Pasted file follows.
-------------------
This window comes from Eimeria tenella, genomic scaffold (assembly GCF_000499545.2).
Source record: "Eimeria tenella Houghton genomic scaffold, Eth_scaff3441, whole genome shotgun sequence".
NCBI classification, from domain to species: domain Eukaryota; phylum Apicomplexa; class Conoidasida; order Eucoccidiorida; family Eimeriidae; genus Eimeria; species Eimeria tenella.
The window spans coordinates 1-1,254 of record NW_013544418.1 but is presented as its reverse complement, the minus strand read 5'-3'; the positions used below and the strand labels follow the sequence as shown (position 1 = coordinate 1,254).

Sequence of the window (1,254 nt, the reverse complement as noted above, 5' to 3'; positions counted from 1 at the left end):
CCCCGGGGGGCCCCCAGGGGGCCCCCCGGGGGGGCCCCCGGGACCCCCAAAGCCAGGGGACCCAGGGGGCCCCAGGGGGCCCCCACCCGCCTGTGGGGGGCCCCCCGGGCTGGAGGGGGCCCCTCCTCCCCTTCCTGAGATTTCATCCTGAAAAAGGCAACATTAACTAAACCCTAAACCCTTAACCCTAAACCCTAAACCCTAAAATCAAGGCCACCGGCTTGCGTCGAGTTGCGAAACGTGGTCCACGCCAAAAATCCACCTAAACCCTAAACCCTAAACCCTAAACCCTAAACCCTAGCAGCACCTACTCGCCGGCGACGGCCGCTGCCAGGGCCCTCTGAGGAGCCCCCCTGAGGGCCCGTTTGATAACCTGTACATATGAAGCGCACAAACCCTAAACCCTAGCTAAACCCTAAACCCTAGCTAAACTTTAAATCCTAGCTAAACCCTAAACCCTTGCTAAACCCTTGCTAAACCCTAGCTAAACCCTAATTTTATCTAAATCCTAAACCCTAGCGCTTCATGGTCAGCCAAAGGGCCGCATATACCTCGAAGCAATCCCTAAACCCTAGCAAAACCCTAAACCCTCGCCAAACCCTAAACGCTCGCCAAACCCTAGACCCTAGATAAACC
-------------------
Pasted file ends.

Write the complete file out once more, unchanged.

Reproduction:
This window comes from Eimeria tenella, genomic scaffold (assembly GCF_000499545.2).
Source record: "Eimeria tenella Houghton genomic scaffold, Eth_scaff3441, whole genome shotgun sequence".
NCBI classification, from domain to species: domain Eukaryota; phylum Apicomplexa; class Conoidasida; order Eucoccidiorida; family Eimeriidae; genus Eimeria; species Eimeria tenella.
The window spans coordinates 1-1,254 of record NW_013544418.1 but is presented as its reverse complement, the minus strand read 5'-3'; the positions used below and the strand labels follow the sequence as shown (position 1 = coordinate 1,254).

Sequence of the window (1,254 nt, the reverse complement as noted above, 5' to 3'; positions counted from 1 at the left end):
CCCCGGGGGGCCCCCAGGGGGCCCCCCGGGGGGGCCCCCGGGACCCCCAAAGCCAGGGGACCCAGGGGGCCCCAGGGGGCCCCCACCCGCCTGTGGGGGGCCCCCCGGGCTGGAGGGGGCCCCTCCTCCCCTTCCTGAGATTTCATCCTGAAAAAGGCAACATTAACTAAACCCTAAACCCTTAACCCTAAACCCTAAACCCTAAAATCAAGGCCACCGGCTTGCGTCGAGTTGCGAAACGTGGTCCACGCCAAAAATCCACCTAAACCCTAAACCCTAAACCCTAAACCCTAAACCCTAGCAGCACCTACTCGCCGGCGACGGCCGCTGCCAGGGCCCTCTGAGGAGCCCCCCTGAGGGCCCGTTTGATAACCTGTACATATGAAGCGCACAAACCCTAAACCCTAGCTAAACCCTAAACCCTAGCTAAACTTTAAATCCTAGCTAAACCCTAAACCCTTGCTAAACCCTTGCTAAACCCTAGCTAAACCCTAATTTTATCTAAATCCTAAACCCTAGCGCTTCATGGTCAGCCAAAGGGCCGCATATACCTCGAAGCAATCCCTAAACCCTAGCAAAACCCTAAACCCTCGCCAAACCCTAAACGCTCGCCAAACCCTAGACCCTAGATAAACC